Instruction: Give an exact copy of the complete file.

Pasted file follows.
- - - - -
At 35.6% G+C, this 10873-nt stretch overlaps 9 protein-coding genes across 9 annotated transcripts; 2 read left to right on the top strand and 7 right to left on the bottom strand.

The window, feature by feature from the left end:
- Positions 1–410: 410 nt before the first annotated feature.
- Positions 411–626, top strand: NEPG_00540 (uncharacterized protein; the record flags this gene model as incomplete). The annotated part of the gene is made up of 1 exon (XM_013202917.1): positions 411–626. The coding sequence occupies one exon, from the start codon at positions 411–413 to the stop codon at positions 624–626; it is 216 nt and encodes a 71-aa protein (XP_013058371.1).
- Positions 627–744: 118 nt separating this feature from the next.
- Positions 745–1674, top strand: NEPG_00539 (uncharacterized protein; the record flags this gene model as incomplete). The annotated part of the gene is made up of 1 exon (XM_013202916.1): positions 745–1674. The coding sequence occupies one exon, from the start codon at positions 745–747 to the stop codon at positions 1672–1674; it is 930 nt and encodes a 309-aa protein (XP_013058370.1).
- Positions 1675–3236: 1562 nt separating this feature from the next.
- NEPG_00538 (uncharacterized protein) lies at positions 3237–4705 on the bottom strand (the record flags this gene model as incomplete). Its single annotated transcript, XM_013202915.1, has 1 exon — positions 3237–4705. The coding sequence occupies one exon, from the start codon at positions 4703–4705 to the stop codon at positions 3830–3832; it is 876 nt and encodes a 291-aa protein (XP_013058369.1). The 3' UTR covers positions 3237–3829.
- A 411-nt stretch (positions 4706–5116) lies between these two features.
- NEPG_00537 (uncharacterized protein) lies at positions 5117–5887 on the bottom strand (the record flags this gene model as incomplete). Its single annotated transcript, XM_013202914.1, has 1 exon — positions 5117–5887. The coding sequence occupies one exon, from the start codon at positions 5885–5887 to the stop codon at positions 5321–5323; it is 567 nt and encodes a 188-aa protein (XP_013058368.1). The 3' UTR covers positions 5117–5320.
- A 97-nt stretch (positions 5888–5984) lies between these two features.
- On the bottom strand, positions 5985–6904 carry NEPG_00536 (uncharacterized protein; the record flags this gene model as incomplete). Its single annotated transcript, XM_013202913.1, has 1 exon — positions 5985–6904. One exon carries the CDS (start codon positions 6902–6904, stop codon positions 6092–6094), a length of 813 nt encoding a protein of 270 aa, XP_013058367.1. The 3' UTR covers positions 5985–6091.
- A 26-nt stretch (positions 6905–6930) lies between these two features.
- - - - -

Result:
At 35.6% G+C, this 10873-nt stretch overlaps 9 protein-coding genes across 9 annotated transcripts; 2 read left to right on the top strand and 7 right to left on the bottom strand.

The window, feature by feature from the left end:
- Positions 1–410: 410 nt before the first annotated feature.
- Positions 411–626, top strand: NEPG_00540 (uncharacterized protein; the record flags this gene model as incomplete). The annotated part of the gene is made up of 1 exon (XM_013202917.1): positions 411–626. The coding sequence occupies one exon, from the start codon at positions 411–413 to the stop codon at positions 624–626; it is 216 nt and encodes a 71-aa protein (XP_013058371.1).
- Positions 627–744: 118 nt separating this feature from the next.
- Positions 745–1674, top strand: NEPG_00539 (uncharacterized protein; the record flags this gene model as incomplete). The annotated part of the gene is made up of 1 exon (XM_013202916.1): positions 745–1674. The coding sequence occupies one exon, from the start codon at positions 745–747 to the stop codon at positions 1672–1674; it is 930 nt and encodes a 309-aa protein (XP_013058370.1).
- Positions 1675–3236: 1562 nt separating this feature from the next.
- NEPG_00538 (uncharacterized protein) lies at positions 3237–4705 on the bottom strand (the record flags this gene model as incomplete). Its single annotated transcript, XM_013202915.1, has 1 exon — positions 3237–4705. The coding sequence occupies one exon, from the start codon at positions 4703–4705 to the stop codon at positions 3830–3832; it is 876 nt and encodes a 291-aa protein (XP_013058369.1). The 3' UTR covers positions 3237–3829.
- A 411-nt stretch (positions 4706–5116) lies between these two features.
- NEPG_00537 (uncharacterized protein) lies at positions 5117–5887 on the bottom strand (the record flags this gene model as incomplete). Its single annotated transcript, XM_013202914.1, has 1 exon — positions 5117–5887. The coding sequence occupies one exon, from the start codon at positions 5885–5887 to the stop codon at positions 5321–5323; it is 567 nt and encodes a 188-aa protein (XP_013058368.1). The 3' UTR covers positions 5117–5320.
- A 97-nt stretch (positions 5888–5984) lies between these two features.
- On the bottom strand, positions 5985–6904 carry NEPG_00536 (uncharacterized protein; the record flags this gene model as incomplete). Its single annotated transcript, XM_013202913.1, has 1 exon — positions 5985–6904. One exon carries the CDS (start codon positions 6902–6904, stop codon positions 6092–6094), a length of 813 nt encoding a protein of 270 aa, XP_013058367.1. The 3' UTR covers positions 5985–6091.
- A 26-nt stretch (positions 6905–6930) lies between these two features.